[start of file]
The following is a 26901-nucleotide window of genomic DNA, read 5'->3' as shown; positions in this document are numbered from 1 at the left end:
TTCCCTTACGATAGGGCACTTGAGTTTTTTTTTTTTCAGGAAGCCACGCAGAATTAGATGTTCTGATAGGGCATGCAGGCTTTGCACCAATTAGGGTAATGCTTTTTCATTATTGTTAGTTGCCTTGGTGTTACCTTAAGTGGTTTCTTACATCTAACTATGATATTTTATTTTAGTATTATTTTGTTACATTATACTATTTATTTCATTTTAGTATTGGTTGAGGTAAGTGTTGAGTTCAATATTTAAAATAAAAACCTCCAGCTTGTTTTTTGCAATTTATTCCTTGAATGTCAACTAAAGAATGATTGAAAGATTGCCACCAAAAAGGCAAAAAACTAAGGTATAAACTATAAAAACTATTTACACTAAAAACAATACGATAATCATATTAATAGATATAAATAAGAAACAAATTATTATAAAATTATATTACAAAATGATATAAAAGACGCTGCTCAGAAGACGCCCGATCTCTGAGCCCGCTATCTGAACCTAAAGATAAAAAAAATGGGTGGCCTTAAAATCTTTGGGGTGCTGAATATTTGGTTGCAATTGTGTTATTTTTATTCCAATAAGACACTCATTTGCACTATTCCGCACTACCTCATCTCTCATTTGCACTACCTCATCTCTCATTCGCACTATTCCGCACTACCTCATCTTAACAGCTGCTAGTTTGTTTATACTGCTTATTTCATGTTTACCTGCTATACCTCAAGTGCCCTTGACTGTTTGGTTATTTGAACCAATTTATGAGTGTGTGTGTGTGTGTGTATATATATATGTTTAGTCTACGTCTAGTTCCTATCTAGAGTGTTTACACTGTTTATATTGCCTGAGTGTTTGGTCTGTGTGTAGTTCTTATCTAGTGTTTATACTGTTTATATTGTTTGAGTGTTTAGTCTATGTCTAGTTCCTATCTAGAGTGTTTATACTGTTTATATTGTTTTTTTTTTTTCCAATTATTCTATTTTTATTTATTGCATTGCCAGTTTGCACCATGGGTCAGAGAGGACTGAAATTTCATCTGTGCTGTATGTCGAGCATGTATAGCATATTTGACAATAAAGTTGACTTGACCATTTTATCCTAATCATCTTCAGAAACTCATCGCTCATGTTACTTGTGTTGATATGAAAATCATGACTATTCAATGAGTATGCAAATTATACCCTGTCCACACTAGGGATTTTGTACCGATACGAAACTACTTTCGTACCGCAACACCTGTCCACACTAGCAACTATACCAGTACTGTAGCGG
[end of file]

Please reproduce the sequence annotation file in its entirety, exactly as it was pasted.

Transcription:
The following is a 26901-nucleotide window of genomic DNA, read 5'->3' as shown; positions in this document are numbered from 1 at the left end:
TTCCCTTACGATAGGGCACTTGAGTTTTTTTTTTTTCAGGAAGCCACGCAGAATTAGATGTTCTGATAGGGCATGCAGGCTTTGCACCAATTAGGGTAATGCTTTTTCATTATTGTTAGTTGCCTTGGTGTTACCTTAAGTGGTTTCTTACATCTAACTATGATATTTTATTTTAGTATTATTTTGTTACATTATACTATTTATTTCATTTTAGTATTGGTTGAGGTAAGTGTTGAGTTCAATATTTAAAATAAAAACCTCCAGCTTGTTTTTTGCAATTTATTCCTTGAATGTCAACTAAAGAATGATTGAAAGATTGCCACCAAAAAGGCAAAAAACTAAGGTATAAACTATAAAAACTATTTACACTAAAAACAATACGATAATCATATTAATAGATATAAATAAGAAACAAATTATTATAAAATTATATTACAAAATGATATAAAAGACGCTGCTCAGAAGACGCCCGATCTCTGAGCCCGCTATCTGAACCTAAAGATAAAAAAAATGGGTGGCCTTAAAATCTTTGGGGTGCTGAATATTTGGTTGCAATTGTGTTATTTTTATTCCAATAAGACACTCATTTGCACTATTCCGCACTACCTCATCTCTCATTTGCACTACCTCATCTCTCATTCGCACTATTCCGCACTACCTCATCTTAACAGCTGCTAGTTTGTTTATACTGCTTATTTCATGTTTACCTGCTATACCTCAAGTGCCCTTGACTGTTTGGTTATTTGAACCAATTTATGAGTGTGTGTGTGTGTGTGTATATATATATGTTTAGTCTACGTCTAGTTCCTATCTAGAGTGTTTACACTGTTTATATTGCCTGAGTGTTTGGTCTGTGTGTAGTTCTTATCTAGTGTTTATACTGTTTATATTGTTTGAGTGTTTAGTCTATGTCTAGTTCCTATCTAGAGTGTTTATACTGTTTATATTGTTTTTTTTTTTTCCAATTATTCTATTTTTATTTATTGCATTGCCAGTTTGCACCATGGGTCAGAGAGGACTGAAATTTCATCTGTGCTGTATGTCGAGCATGTATAGCATATTTGACAATAAAGTTGACTTGACCATTTTATCCTAATCATCTTCAGAAACTCATCGCTCATGTTACTTGTGTTGATATGAAAATCATGACTATTCAATGAGTATGCAAATTATACCCTGTCCACACTAGGGATTTTGTACCGATACGAAACTACTTTCGTACCGCAACACCTGTCCACACTAGCAACTATACCAGTACTGTAGCGG